Earlier, I collected some data from INSEC. Table 1 presents types of victims killed by their perpetrators:

Table 1: Number of People Killed during Maoists’ War (1996-2006)

Victims’ Occupation

Killed by

State

Killed by Maoists

Total

Killed

Agricultural workers

1,448

933

2,381

Teachers

59

86

145

Political workers

5,264

453

5,717

Police personnel

16

1,348

1,364

Students

204

140

344

Civil/private service

53

583

636

Social workers

6

7

13

Business persons

57

127

184

Workers

157

84

241

Health workers

2

3

5

Army personnel

23

666

689

Security Personnel

3

136

139

Photographers

2

3

5

Journalists

9

4

13

Law professionals

0

2

2

Prisoners

1

3

4

Dacoits

4

4

8

Engineer

 

1

1

Refugee

     

Unidentified persons

1,069

387

1,456

Total

8,377

4,970

13,347

 

Of the total number of people killed, 4,970 people (37 percent) were killed by the Maoists while 8,377 (63 percent) were killed by the State.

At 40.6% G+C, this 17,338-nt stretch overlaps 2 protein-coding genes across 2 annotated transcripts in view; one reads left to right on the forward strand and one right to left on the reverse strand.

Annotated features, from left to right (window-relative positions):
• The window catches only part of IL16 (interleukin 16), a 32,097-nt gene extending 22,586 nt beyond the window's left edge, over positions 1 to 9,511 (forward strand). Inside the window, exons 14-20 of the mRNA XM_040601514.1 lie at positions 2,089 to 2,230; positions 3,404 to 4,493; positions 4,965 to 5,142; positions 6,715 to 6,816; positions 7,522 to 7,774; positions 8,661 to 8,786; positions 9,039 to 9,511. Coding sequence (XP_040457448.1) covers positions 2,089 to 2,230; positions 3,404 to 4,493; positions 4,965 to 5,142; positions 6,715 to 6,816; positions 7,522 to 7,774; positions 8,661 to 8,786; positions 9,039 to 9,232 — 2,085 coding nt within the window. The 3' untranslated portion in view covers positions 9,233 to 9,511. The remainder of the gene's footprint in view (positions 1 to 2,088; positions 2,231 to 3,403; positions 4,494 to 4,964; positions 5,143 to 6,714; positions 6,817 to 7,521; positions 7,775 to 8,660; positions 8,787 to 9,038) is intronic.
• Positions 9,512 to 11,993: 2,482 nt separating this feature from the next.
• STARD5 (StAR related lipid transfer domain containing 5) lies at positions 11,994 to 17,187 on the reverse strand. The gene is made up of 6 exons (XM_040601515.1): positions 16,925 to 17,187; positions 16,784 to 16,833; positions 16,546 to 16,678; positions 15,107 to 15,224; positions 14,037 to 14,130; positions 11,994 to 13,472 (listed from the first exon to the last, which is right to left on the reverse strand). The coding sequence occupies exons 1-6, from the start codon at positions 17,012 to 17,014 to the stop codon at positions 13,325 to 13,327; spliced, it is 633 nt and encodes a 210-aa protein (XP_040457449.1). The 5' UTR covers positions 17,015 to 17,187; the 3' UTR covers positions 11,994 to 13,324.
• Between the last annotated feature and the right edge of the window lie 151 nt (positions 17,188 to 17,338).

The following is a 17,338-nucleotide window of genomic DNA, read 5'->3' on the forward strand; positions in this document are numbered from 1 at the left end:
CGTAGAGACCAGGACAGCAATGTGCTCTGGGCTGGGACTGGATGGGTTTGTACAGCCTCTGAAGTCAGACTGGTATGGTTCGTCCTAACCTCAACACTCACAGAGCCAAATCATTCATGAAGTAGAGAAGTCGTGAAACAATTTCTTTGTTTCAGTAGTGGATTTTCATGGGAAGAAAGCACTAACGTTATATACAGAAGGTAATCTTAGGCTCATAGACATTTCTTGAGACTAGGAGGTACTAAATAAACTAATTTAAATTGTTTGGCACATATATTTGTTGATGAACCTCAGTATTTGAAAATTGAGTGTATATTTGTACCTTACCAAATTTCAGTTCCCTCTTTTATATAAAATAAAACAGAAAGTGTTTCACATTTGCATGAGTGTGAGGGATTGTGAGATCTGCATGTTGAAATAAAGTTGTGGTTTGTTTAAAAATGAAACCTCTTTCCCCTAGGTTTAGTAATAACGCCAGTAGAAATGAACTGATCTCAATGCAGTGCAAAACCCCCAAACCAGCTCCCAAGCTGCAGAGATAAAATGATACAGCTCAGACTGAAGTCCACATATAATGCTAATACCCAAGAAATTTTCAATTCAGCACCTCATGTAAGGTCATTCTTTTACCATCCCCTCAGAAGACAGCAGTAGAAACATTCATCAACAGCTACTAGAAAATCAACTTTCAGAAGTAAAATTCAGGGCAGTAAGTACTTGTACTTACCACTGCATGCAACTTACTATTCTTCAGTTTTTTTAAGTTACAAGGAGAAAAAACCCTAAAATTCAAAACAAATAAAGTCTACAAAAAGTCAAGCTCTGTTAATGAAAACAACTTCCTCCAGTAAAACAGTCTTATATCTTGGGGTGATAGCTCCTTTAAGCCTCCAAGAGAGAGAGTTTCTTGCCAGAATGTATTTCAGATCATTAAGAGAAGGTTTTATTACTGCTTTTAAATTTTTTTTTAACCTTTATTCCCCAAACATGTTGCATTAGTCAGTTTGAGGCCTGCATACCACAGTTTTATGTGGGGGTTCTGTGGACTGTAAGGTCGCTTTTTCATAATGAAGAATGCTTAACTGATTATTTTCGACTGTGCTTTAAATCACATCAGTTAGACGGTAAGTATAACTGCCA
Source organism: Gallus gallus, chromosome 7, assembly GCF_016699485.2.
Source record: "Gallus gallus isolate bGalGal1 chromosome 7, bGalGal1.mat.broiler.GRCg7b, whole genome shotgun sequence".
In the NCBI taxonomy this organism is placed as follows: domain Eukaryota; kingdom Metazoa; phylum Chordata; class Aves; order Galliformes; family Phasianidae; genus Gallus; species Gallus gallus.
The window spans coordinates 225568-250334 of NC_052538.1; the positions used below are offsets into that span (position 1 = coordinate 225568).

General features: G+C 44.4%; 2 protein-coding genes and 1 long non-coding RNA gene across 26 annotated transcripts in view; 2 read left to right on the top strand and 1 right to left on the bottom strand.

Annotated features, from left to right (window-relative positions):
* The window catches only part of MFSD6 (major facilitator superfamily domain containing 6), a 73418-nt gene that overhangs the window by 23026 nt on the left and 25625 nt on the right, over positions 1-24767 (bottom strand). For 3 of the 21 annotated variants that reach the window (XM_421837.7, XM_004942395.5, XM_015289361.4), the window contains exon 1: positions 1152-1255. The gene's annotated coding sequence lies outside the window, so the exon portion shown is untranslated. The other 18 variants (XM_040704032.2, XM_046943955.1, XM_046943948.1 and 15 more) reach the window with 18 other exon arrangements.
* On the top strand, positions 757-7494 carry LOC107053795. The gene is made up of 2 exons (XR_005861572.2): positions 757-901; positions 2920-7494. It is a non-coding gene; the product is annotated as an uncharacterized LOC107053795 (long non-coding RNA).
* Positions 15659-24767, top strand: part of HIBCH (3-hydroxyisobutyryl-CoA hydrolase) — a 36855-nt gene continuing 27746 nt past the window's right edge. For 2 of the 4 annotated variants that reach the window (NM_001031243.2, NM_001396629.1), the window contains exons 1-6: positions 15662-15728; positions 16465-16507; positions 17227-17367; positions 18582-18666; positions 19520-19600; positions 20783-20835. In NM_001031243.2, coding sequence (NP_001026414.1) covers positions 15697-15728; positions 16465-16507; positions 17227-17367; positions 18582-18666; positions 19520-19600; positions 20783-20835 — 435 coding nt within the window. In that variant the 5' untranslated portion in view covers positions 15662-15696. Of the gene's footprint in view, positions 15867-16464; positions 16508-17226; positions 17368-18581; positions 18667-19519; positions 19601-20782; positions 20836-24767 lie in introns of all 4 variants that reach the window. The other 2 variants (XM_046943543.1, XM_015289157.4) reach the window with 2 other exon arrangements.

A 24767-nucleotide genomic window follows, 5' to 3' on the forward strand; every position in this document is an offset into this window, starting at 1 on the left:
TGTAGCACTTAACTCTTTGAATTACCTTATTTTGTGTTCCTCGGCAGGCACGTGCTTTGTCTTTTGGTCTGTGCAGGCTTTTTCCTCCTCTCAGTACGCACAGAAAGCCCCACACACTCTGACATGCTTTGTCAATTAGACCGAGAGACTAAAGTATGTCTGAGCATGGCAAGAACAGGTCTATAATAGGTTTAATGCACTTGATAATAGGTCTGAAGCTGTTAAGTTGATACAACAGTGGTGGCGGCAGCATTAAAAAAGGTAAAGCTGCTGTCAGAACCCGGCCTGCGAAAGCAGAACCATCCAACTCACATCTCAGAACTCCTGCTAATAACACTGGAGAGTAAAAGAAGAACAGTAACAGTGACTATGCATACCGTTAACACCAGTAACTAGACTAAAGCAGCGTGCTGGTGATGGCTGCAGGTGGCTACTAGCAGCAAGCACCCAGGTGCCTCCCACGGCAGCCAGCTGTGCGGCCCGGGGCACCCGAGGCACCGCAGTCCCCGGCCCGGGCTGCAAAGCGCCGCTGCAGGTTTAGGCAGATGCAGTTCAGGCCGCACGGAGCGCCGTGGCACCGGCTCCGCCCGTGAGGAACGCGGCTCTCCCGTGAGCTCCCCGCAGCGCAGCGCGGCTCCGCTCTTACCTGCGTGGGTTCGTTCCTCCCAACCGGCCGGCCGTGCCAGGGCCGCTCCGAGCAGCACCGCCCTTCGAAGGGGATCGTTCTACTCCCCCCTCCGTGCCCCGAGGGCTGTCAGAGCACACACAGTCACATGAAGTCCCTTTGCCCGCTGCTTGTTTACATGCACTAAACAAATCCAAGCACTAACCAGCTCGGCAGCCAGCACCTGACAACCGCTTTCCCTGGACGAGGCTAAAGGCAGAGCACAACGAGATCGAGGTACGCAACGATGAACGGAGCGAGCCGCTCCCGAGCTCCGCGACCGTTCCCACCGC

A large number of people killed by the Maoists included police personnel, agriculture workers, army personnel, civilians and political workers. Similarly, a large number of people killed by the State included political workers and agriculture workers (80 percent). Unless they have been killed in the cross fire or even friendly fire, it is difficult to understand why the personnel in police, army and security were being killed by the State.

When the same data is presented in a chronological order, some interesting patterns emerge. A massive number of people were killed after 2002 or after the imposition of emergency or after King Gyanendra’s takeover – both indirect and direct.

 

In the absence of reliable data, even of estimates, it will be stupid to think of concluding transitional justice process within two years. Hopefully, academic researchers will step in the days ahead to have a granular analysis of conflict victims, primarily, in terms of perpetrators. These should be not just in terms of aggregated forms like by the State and by the Maoists. The data should be in terms of police personnel, army, Maoists combatants, party workers and whether the victims were during combat or non-combat situations.    

Published on 16 March 2023